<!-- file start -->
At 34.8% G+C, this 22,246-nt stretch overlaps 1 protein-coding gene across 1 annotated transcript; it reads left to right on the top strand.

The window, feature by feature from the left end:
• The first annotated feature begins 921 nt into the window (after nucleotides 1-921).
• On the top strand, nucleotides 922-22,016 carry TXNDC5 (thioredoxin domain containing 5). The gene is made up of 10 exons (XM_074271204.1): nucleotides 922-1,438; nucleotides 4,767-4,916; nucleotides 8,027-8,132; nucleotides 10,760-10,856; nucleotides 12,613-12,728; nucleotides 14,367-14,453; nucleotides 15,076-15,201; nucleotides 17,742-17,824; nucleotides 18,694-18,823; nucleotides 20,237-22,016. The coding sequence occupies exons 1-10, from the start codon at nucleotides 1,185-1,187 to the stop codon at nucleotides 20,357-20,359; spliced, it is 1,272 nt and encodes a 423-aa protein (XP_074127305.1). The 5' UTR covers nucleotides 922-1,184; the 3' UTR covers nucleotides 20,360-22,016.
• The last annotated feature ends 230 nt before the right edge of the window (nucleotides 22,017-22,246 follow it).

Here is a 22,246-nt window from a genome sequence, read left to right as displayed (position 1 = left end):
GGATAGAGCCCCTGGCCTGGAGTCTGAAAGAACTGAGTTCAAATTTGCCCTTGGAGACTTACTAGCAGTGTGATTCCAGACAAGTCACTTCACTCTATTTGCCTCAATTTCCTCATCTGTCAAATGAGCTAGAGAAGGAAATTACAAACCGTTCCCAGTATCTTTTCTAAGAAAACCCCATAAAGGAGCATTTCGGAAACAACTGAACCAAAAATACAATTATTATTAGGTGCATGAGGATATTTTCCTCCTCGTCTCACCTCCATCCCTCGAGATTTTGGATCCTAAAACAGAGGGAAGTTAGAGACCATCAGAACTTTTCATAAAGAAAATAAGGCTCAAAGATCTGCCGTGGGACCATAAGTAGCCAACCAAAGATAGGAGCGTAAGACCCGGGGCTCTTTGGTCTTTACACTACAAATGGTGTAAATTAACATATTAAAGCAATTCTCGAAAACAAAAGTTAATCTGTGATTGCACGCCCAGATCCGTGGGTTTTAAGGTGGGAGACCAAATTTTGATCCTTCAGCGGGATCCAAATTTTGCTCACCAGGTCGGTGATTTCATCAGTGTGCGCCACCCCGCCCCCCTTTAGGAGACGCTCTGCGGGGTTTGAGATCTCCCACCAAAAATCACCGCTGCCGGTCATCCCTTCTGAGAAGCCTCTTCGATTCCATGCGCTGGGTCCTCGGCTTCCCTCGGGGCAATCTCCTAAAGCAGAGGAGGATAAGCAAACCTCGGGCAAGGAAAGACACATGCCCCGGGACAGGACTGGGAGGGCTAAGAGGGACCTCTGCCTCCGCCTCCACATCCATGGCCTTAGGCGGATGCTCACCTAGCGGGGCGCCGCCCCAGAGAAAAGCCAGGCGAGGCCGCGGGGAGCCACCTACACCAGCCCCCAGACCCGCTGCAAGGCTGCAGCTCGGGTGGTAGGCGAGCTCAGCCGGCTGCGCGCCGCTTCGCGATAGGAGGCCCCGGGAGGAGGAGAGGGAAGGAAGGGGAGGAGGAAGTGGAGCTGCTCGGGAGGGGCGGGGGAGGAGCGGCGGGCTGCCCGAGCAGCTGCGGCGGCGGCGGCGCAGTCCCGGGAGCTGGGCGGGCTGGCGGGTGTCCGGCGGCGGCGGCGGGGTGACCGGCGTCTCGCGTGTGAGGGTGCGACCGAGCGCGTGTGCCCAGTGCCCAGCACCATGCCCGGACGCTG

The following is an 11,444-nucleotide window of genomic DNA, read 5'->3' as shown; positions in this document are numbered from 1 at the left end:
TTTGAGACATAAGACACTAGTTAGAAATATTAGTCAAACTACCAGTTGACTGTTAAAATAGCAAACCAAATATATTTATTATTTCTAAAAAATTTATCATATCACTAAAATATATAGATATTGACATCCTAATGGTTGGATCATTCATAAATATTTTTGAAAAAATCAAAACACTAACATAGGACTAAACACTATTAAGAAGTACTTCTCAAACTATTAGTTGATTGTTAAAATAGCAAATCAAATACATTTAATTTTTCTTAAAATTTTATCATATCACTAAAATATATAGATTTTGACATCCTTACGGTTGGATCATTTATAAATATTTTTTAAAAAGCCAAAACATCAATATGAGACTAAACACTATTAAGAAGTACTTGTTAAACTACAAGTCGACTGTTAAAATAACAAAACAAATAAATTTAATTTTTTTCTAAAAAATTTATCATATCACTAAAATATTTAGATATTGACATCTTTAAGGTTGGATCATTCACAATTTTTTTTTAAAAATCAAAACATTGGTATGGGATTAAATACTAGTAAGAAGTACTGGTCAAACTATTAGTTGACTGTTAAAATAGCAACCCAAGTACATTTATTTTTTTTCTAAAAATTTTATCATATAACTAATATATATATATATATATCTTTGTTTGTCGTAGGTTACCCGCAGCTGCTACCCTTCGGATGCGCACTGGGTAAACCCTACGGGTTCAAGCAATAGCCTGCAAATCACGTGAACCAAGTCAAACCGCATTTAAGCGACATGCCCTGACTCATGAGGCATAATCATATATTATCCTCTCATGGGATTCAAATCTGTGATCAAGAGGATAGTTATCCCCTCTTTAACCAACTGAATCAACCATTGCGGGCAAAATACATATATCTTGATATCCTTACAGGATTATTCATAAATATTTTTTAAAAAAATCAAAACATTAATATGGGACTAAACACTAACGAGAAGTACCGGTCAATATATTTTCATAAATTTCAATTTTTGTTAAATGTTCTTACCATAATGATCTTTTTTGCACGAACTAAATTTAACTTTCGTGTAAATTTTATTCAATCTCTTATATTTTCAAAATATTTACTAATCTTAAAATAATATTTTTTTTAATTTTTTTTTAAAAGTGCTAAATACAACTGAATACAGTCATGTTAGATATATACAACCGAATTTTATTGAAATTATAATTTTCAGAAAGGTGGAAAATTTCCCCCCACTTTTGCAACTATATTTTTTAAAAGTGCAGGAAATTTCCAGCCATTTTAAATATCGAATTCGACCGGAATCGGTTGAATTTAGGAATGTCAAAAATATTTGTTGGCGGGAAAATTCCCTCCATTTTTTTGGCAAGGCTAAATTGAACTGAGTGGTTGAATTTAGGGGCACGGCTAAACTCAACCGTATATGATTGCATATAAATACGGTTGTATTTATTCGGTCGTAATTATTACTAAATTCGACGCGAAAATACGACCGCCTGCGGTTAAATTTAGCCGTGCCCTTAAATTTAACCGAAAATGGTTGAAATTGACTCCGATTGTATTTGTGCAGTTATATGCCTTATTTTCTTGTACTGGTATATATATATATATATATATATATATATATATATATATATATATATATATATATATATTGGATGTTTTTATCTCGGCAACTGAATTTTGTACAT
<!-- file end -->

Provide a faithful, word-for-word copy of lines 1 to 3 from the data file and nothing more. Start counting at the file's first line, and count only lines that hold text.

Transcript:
At 34.8% G+C, this 22,246-nt stretch overlaps 1 protein-coding gene across 1 annotated transcript; it reads left to right on the top strand.

The window, feature by feature from the left end:
• The first annotated feature begins 921 nt into the window (after nucleotides 1-921).